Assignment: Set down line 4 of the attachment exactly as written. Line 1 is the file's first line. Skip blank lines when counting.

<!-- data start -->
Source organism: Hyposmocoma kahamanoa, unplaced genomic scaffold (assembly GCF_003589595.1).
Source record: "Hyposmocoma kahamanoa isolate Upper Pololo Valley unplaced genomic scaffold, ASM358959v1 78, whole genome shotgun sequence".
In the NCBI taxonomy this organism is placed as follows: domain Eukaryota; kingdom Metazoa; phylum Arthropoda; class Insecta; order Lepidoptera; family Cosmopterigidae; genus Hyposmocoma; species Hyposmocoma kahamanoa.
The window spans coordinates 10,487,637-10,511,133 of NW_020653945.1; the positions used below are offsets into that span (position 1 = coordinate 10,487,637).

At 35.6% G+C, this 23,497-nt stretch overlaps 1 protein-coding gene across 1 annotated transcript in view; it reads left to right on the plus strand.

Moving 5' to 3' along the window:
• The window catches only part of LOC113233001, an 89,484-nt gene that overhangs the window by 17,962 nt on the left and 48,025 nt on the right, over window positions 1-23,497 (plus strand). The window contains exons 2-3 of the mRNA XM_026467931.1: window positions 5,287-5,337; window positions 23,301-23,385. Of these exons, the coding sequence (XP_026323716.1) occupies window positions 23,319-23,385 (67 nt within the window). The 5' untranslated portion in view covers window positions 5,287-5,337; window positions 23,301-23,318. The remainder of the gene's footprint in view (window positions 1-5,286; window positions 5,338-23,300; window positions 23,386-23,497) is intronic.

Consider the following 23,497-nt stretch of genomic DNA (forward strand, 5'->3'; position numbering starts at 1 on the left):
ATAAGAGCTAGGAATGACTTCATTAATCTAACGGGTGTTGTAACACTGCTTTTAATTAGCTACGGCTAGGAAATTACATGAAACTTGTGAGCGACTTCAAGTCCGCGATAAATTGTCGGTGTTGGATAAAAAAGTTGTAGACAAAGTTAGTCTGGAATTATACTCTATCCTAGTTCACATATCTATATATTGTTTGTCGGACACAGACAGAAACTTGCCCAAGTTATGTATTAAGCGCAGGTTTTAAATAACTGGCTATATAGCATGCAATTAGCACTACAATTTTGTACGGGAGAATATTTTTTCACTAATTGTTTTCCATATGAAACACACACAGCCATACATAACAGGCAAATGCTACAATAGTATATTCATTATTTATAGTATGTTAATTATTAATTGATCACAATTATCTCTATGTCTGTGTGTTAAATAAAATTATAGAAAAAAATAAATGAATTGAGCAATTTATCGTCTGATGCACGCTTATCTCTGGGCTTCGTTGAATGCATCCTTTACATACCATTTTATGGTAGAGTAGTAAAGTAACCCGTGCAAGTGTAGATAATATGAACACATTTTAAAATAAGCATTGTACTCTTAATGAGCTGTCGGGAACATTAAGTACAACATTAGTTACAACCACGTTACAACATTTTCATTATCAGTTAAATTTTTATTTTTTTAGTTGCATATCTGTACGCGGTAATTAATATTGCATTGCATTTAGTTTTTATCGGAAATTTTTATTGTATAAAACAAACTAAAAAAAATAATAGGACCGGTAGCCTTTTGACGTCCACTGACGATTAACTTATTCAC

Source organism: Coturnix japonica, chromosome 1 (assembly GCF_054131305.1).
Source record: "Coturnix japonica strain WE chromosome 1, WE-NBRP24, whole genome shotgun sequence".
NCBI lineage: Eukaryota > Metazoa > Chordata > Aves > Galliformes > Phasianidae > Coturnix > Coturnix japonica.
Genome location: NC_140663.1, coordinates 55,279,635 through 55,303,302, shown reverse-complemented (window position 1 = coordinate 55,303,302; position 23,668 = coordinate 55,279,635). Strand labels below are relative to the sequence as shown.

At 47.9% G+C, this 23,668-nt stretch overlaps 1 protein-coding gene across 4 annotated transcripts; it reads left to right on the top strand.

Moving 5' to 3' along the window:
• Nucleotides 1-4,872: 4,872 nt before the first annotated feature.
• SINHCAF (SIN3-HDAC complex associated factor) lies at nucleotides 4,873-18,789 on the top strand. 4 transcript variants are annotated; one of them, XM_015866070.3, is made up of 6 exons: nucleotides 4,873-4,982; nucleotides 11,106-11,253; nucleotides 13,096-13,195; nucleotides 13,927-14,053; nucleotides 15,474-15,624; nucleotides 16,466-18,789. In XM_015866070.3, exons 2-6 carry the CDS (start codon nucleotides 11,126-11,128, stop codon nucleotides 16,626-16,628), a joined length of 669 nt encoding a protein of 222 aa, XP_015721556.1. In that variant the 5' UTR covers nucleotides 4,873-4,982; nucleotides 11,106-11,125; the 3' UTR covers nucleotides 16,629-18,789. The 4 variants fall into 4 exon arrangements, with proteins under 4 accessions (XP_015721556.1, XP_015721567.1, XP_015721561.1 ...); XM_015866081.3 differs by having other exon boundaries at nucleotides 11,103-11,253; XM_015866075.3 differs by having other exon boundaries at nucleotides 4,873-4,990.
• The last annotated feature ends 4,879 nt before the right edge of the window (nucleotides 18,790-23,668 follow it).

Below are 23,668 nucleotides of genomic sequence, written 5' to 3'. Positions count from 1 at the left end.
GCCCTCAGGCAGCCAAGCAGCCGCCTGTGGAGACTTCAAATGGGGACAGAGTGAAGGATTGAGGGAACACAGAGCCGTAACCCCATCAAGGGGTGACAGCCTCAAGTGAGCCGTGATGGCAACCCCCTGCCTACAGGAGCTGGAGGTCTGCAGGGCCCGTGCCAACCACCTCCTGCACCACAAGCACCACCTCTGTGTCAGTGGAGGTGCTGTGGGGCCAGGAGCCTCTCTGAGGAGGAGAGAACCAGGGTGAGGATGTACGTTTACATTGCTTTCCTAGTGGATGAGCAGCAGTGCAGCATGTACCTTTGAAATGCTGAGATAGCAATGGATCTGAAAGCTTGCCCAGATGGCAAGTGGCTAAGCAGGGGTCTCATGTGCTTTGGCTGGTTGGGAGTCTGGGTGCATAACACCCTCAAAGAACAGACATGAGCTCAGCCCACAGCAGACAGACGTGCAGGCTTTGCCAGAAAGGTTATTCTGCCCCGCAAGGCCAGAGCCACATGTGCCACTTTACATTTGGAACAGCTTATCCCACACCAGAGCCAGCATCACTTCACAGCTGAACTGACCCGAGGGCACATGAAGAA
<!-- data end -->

The window spans coordinates 10,487,637-10,511,133 of NW_020653945.1; the positions used below are offsets into that span (position 1 = coordinate 10,487,637).